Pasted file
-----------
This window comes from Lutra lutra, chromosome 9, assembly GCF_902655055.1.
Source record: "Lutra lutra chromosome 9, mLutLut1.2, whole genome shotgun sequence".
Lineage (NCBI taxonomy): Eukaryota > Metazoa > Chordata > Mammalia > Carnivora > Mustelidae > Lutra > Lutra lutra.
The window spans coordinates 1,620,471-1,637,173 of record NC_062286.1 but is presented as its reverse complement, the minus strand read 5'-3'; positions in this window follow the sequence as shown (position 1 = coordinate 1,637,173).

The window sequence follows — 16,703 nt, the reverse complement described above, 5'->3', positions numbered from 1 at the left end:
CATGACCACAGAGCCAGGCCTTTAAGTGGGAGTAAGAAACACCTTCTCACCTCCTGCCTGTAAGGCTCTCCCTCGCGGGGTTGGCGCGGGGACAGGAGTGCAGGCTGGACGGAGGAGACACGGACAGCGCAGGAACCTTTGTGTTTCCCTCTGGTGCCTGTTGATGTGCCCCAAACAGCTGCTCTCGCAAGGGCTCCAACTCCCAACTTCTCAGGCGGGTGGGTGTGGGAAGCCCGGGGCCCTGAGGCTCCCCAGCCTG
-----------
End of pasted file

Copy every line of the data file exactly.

This window comes from Lutra lutra, chromosome 9, assembly GCF_902655055.1.
Source record: "Lutra lutra chromosome 9, mLutLut1.2, whole genome shotgun sequence".
Lineage (NCBI taxonomy): Eukaryota > Metazoa > Chordata > Mammalia > Carnivora > Mustelidae > Lutra > Lutra lutra.
The window spans coordinates 1,620,471-1,637,173 of record NC_062286.1 but is presented as its reverse complement, the minus strand read 5'-3'; positions in this window follow the sequence as shown (position 1 = coordinate 1,637,173).

The window sequence follows — 16,703 nt, the reverse complement described above, 5'->3', positions numbered from 1 at the left end:
CATGACCACAGAGCCAGGCCTTTAAGTGGGAGTAAGAAACACCTTCTCACCTCCTGCCTGTAAGGCTCTCCCTCGCGGGGTTGGCGCGGGGACAGGAGTGCAGGCTGGACGGAGGAGACACGGACAGCGCAGGAACCTTTGTGTTTCCCTCTGGTGCCTGTTGATGTGCCCCAAACAGCTGCTCTCGCAAGGGCTCCAACTCCCAACTTCTCAGGCGGGTGGGTGTGGGAAGCCCGGGGCCCTGAGGCTCCCCAGCCTG